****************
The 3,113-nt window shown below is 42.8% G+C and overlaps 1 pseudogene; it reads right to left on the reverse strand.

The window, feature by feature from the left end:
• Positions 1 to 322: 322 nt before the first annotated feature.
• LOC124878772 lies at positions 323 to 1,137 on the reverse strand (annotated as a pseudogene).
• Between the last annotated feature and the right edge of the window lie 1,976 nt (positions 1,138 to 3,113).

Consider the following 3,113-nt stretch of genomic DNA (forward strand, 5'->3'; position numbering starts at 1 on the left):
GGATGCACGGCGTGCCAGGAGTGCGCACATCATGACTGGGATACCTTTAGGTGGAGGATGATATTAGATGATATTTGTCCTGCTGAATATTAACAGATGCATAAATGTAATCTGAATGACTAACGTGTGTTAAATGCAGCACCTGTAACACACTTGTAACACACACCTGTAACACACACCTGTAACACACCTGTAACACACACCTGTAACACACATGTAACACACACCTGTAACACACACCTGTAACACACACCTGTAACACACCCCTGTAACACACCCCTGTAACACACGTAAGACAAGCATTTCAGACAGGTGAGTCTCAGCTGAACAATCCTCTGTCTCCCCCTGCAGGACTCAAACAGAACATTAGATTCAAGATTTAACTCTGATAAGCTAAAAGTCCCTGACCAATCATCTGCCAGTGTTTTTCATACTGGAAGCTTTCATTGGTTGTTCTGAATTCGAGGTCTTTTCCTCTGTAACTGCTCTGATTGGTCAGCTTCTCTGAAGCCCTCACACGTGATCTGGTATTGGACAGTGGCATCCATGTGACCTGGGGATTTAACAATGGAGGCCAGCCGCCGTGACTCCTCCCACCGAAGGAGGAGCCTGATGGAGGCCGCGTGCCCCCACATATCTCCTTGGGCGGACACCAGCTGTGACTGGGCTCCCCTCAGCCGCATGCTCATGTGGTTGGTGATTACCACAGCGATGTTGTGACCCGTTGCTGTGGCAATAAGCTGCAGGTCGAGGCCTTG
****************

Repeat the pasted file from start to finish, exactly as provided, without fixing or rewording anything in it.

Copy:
The 3,113-nt window shown below is 42.8% G+C and overlaps 1 pseudogene; it reads right to left on the reverse strand.

The window, feature by feature from the left end:
• Positions 1 to 322: 322 nt before the first annotated feature.
• LOC124878772 lies at positions 323 to 1,137 on the reverse strand (annotated as a pseudogene).
• Between the last annotated feature and the right edge of the window lie 1,976 nt (positions 1,138 to 3,113).

Consider the following 3,113-nt stretch of genomic DNA (forward strand, 5'->3'; position numbering starts at 1 on the left):
GGATGCACGGCGTGCCAGGAGTGCGCACATCATGACTGGGATACCTTTAGGTGGAGGATGATATTAGATGATATTTGTCCTGCTGAATATTAACAGATGCATAAATGTAATCTGAATGACTAACGTGTGTTAAATGCAGCACCTGTAACACACTTGTAACACACACCTGTAACACACACCTGTAACACACCTGTAACACACACCTGTAACACACATGTAACACACACCTGTAACACACACCTGTAACACACACCTGTAACACACCCCTGTAACACACCCCTGTAACACACGTAAGACAAGCATTTCAGACAGGTGAGTCTCAGCTGAACAATCCTCTGTCTCCCCCTGCAGGACTCAAACAGAACATTAGATTCAAGATTTAACTCTGATAAGCTAAAAGTCCCTGACCAATCATCTGCCAGTGTTTTTCATACTGGAAGCTTTCATTGGTTGTTCTGAATTCGAGGTCTTTTCCTCTGTAACTGCTCTGATTGGTCAGCTTCTCTGAAGCCCTCACACGTGATCTGGTATTGGACAGTGGCATCCATGTGACCTGGGGATTTAACAATGGAGGCCAGCCGCCGTGACTCCTCCCACCGAAGGAGGAGCCTGATGGAGGCCGCGTGCCCCCACATATCTCCTTGGGCGGACACCAGCTGTGACTGGGCTCCCCTCAGCCGCATGCTCATGTGGTTGGTGATTACCACAGCGATGTTGTGACCCGTTGCTGTGGCAATAAGCTGCAGGTCGAGGCCTTG